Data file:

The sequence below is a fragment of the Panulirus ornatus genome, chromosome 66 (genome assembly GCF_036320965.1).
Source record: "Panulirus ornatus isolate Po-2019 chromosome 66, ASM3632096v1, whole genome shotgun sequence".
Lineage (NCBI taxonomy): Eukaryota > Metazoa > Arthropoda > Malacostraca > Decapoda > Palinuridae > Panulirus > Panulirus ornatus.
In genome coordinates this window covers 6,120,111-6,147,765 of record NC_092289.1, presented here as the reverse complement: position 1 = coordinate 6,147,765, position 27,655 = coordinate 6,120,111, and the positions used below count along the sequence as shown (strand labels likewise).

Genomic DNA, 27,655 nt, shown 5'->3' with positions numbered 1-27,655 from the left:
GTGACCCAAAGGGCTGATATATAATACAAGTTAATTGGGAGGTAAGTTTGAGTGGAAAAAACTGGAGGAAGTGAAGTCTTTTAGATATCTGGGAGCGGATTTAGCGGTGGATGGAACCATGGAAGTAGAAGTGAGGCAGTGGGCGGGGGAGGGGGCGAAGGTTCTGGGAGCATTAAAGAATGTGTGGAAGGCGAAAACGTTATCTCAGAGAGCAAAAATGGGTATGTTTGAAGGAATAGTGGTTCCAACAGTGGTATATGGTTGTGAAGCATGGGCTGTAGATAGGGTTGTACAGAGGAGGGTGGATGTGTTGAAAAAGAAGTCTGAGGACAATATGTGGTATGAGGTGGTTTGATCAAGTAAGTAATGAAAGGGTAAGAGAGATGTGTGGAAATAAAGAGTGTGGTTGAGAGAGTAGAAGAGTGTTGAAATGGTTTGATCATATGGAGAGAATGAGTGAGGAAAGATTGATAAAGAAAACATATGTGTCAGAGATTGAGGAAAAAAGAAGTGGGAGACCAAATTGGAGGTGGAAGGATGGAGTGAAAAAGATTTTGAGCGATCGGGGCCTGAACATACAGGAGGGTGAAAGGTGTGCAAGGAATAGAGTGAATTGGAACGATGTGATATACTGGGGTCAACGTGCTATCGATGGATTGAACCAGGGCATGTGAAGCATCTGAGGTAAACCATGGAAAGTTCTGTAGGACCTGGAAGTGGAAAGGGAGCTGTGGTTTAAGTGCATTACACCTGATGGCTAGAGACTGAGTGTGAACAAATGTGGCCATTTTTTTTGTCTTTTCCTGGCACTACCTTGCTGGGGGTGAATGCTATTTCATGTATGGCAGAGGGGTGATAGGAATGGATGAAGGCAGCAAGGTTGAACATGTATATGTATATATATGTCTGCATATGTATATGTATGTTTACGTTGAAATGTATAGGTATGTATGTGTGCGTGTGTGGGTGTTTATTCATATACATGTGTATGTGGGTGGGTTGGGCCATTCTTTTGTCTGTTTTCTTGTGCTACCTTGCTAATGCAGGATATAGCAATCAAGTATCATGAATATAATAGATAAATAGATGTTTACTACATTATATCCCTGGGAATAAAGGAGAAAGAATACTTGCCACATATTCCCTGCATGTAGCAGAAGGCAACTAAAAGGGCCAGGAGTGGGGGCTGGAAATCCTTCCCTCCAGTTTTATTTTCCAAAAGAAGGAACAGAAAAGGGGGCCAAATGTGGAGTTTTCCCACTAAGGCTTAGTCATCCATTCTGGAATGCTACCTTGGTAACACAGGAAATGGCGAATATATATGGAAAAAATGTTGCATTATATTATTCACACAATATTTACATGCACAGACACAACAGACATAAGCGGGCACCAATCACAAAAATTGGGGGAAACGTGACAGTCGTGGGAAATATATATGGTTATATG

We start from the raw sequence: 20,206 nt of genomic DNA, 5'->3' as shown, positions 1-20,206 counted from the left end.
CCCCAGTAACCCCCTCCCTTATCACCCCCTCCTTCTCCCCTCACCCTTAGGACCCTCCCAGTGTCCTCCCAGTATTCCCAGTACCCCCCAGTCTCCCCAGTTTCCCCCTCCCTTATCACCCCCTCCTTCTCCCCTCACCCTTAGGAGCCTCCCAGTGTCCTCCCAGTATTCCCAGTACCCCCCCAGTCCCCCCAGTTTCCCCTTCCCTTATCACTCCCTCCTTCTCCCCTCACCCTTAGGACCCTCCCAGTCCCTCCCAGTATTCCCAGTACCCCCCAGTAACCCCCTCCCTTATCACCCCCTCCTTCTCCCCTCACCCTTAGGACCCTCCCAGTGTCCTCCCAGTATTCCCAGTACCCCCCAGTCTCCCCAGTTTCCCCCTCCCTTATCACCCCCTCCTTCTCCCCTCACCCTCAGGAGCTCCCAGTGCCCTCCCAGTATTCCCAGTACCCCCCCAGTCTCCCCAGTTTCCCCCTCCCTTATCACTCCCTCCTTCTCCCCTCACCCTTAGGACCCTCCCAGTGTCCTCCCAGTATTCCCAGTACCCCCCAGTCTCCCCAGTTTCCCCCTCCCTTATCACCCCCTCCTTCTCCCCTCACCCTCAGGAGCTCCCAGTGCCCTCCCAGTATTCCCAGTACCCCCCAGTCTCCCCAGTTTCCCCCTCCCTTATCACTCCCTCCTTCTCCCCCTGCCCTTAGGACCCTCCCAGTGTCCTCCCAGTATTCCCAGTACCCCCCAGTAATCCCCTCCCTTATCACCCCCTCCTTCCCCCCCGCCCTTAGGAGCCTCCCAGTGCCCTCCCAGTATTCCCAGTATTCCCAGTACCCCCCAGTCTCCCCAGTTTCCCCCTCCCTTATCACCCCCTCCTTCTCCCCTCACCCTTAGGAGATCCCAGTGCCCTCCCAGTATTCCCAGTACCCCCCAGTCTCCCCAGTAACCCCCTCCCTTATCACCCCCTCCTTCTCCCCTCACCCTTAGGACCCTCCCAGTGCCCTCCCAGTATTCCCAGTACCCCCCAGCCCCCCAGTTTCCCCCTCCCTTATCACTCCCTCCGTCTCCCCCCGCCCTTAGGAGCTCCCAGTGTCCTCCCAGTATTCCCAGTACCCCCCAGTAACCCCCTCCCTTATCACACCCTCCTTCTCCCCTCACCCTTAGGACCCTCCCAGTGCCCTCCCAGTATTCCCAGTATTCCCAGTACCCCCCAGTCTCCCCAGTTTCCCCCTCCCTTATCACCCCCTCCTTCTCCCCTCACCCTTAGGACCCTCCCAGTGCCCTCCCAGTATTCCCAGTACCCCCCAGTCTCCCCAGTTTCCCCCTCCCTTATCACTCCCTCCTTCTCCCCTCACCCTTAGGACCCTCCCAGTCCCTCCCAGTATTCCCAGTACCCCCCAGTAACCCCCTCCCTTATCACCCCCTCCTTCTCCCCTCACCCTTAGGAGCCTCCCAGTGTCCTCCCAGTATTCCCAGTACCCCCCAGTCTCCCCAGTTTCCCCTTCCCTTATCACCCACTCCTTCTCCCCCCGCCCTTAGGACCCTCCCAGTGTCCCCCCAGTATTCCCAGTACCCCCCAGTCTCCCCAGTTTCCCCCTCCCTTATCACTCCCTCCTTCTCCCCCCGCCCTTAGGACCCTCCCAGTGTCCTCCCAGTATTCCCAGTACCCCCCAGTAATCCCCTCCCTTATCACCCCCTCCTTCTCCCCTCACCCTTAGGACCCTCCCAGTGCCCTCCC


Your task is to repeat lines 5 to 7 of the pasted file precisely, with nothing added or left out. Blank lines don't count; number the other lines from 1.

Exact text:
Genomic DNA, 27,655 nt, shown 5'->3' with positions numbered 1-27,655 from the left:
GTGACCCAAAGGGCTGATATATAATACAAGTTAATTGGGAGGTAAGTTTGAGTGGAAAAAACTGGAGGAAGTGAAGTCTTTTAGATATCTGGGAGCGGATTTAGCGGTGGATGGAACCATGGAAGTAGAAGTGAGGCAGTGGGCGGGGGAGGGGGCGAAGGTTCTGGGAGCATTAAAGAATGTGTGGAAGGCGAAAACGTTATCTCAGAGAGCAAAAATGGGTATGTTTGAAGGAATAGTGGTTCCAACAGTGGTATATGGTTGTGAAGCATGGGCTGTAGATAGGGTTGTACAGAGGAGGGTGGATGTGTTGAAAAAGAAGTCTGAGGACAATATGTGGTATGAGGTGGTTTGATCAAGTAAGTAATGAAAGGGTAAGAGAGATGTGTGGAAATAAAGAGTGTGGTTGAGAGAGTAGAAGAGTGTTGAAATGGTTTGATCATATGGAGAGAATGAGTGAGGAAAGATTGATAAAGAAAACATATGTGTCAGAGATTGAGGAAAAAAGAAGTGGGAGACCAAATTGGAGGTGGAAGGATGGAGTGAAAAAGATTTTGAGCGATCGGGGCCTGAACATACAGGAGGGTGAAAGGTGTGCAAGGAATAGAGTGAATTGGAACGATGTGATATACTGGGGTCAACGTGCTATCGATGGATTGAACCAGGGCATGTGAAGCATCTGAGGTAAACCATGGAAAGTTCTGTAGGACCTGGAAGTGGAAAGGGAGCTGTGGTTTAAGTGCATTACACCTGATGGCTAGAGACTGAGTGTGAACAAATGTGGCCATTTTTTTTGTCTTTTCCTGGCACTACCTTGCTGGGGGTGAATGCTATTTCATGTATGGCAGAGGGGTGATAGGAATGGATGAAGGCAGCAAGGTTGAACATGTATATGTATATATATGTCTGCATATGTATATGTATGTTTACGTTGAAATGTATAGGTATGTATGTGTGCGTGTGTGGGTGTTTATTCATATACATGTGTATGTGGGTGGGTTGGGCCATTCTTTTGTCTGTTTTCTTGTGCTACCTTGCTAATGCAGGATATAGCAATCAAGTATCATGAATATAATAGATAAATAGATGTTTACTACATTATATCCCTGGGAATAAAGGAGAAAGAATACTTGCCACATATTCCCTGCATGTAGCAGAAGGCAACTAAAAGGGCCAGGAGTGGGGGCTGGAAATCCTTCCCTCCAGTTTTATTTTCCAAAAGAAGGAACAGAAAAGGGGGCCAAATGTGGAGTTTTCCCACTAAGGCTTAGTCATCCATTCTGGAATGCTACCTTGGTAACACAGGAAATGGCGAATATATATGGAAAAAATGTTGCATTATATTATTCACACAATATTTACATGCACAGACACAACAGACATAAGCGGGCACCAATCACAAAAATTGGGGGAAACGTGACAGTCGTGGGAAATATATATGGTTATATG

We start from the raw sequence: 20,206 nt of genomic DNA, 5'->3' as shown, positions 1-20,206 counted from the left end.